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Yellow, Red and Black Honey Process Coffees: What's The Difference?

Coffee beans are not beans, they are the seeds of coffee cherries. Yes it is. Your favorite caffeinated drink comes from a juicy reddish fruit (sometimes yellow or orange).

But before the beans can be roasted, the layers of the coffee cherry must be removed and then the beans are dried to 11% moisture content. The two most common methods of cherry removal are 1) stirring it with water (washed process) and 2) letting the coffee dry in the sun before stirring (natural / dry process).

However, the honey process is something that is in the middle. The peel of the cherry is removed but a part of the pulp remains, the "mucilage", which remains while the grains dry.

So why is it called honey? Well, maybe we'd call it the "coffee mucilage process" if it weren't for a lucky coincidence. The mucilage is extremely sweet and sticky like honey. Even though the name has nothing to do with taste, these coffees are known for their sweet flavors.

Honey Yellow, Red and Black: What's the Difference?

Now that we know what the honey process is, it is time to see the difference in the different types. These descriptions may be strange on a coffee package, but you will see producers and exporters referring to coffee as white, yellow, gold, red and black honey.

The white and yellow simply have less mucilage after they have been mechanically washed. On the other hand, the gold, red and black have much more mucilage which gives more body to the coffee.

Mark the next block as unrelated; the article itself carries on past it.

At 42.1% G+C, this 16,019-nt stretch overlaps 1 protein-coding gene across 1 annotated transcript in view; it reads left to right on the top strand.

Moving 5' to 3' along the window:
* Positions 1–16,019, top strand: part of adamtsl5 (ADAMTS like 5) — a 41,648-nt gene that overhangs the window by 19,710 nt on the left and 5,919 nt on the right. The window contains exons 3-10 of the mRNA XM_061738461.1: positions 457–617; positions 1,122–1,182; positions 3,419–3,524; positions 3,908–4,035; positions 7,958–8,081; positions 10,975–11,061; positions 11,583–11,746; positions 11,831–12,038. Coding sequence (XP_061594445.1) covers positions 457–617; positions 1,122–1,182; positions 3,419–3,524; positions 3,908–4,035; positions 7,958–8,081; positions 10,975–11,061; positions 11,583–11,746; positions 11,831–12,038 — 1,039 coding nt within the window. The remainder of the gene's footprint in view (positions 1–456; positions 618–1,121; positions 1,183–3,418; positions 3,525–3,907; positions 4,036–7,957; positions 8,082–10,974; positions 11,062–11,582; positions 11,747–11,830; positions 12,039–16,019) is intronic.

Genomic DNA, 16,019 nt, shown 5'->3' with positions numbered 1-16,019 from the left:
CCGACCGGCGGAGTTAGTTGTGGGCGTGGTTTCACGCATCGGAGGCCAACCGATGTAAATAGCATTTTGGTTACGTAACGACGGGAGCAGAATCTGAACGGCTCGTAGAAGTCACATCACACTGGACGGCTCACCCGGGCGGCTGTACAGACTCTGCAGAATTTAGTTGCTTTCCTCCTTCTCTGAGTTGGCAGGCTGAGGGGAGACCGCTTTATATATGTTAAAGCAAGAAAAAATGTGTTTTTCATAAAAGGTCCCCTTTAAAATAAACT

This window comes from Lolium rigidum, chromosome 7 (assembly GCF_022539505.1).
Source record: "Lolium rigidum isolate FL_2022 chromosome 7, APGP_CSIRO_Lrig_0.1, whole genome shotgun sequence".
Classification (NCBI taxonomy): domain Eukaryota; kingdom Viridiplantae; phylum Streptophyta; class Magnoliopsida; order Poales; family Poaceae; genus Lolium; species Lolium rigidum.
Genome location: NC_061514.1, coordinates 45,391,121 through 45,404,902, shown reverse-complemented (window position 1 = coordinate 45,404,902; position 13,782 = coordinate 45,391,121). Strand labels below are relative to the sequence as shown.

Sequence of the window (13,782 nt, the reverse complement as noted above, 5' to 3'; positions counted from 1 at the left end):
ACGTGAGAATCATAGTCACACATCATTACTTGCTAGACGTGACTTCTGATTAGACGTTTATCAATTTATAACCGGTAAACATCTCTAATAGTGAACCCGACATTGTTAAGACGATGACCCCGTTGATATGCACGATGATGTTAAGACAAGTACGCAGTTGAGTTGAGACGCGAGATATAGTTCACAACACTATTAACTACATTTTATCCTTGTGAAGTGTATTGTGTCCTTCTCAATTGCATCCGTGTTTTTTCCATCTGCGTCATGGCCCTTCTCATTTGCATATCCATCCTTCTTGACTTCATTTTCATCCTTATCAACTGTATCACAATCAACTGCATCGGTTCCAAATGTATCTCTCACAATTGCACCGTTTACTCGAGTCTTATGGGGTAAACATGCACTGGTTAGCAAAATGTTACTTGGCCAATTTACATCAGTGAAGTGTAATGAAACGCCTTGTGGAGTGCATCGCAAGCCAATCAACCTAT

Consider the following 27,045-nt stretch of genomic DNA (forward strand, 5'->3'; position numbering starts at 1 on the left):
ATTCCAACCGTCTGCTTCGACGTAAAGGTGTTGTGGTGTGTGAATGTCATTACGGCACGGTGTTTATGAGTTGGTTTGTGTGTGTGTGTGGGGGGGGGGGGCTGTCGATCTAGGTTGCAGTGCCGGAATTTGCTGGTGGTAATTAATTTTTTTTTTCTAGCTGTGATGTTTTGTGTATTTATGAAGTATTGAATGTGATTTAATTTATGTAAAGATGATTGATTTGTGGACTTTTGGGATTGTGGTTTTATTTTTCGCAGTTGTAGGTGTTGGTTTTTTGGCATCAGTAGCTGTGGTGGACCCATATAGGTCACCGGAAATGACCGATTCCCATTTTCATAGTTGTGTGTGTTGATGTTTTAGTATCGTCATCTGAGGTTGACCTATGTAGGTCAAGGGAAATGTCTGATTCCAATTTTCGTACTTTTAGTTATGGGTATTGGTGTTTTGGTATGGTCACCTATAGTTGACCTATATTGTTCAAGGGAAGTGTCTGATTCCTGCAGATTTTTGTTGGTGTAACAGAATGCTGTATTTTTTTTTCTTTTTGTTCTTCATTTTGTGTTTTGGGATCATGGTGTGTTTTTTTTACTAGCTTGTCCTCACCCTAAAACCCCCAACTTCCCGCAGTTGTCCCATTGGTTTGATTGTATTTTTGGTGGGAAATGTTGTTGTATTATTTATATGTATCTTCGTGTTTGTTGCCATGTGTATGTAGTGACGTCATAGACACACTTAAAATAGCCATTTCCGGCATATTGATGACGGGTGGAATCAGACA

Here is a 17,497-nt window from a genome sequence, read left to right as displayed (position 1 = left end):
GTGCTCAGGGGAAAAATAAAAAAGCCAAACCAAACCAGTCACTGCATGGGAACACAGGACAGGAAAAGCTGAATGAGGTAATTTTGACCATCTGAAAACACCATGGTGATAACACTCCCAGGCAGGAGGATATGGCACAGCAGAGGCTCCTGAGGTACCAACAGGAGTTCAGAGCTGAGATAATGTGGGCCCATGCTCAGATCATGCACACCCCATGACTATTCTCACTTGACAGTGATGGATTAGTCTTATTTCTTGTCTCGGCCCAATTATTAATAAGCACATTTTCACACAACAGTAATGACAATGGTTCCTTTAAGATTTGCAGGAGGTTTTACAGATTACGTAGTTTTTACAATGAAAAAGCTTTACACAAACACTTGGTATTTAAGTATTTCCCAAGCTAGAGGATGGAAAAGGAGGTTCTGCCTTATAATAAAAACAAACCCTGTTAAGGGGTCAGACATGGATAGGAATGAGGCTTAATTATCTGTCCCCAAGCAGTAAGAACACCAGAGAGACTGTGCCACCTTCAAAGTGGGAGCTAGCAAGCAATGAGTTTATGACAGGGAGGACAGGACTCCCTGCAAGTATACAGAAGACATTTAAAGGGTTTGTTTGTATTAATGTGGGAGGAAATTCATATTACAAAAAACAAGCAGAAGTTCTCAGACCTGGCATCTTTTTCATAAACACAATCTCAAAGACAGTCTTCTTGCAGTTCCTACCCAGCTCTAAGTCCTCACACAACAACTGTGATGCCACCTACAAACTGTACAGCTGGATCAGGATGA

Can these descriptions be further broken down? Generally speaking, yes. However, the honey process is influenced by humidity, heat and the oxidation of the sugar and these things do not provide an exact formula. Generally, the different honey processes are divided as follows:

Honey Blanco y Amarillo

White honey coffees tend to be mechanically washed leaving a minimal amount of mucilage on the bean. The yellow honeys are normally semi-washed and with a little more mucilage in the grain.

However, there will be some variations in terms of what this means for each farm. These names are useful but it is good to discuss the exact process when buying or selling, in this way you will avoid a communication problem.

Honey Gold, Red and Black

What differentiates these three is the amount of light and drying time the beans are exposed to. Higher humidity and prolonged development results in a black honey, a little less humidity results in a red one and much less humidity, a golden one.

Golden honey dries in hot, sunny weather with little humidity, this helps it to dry quickly. However, the red is processed under more shade to slow down the drying time. This increases the amount of moisture to which the beans are exposed. And black honey takes much longer and dries longer in shade.


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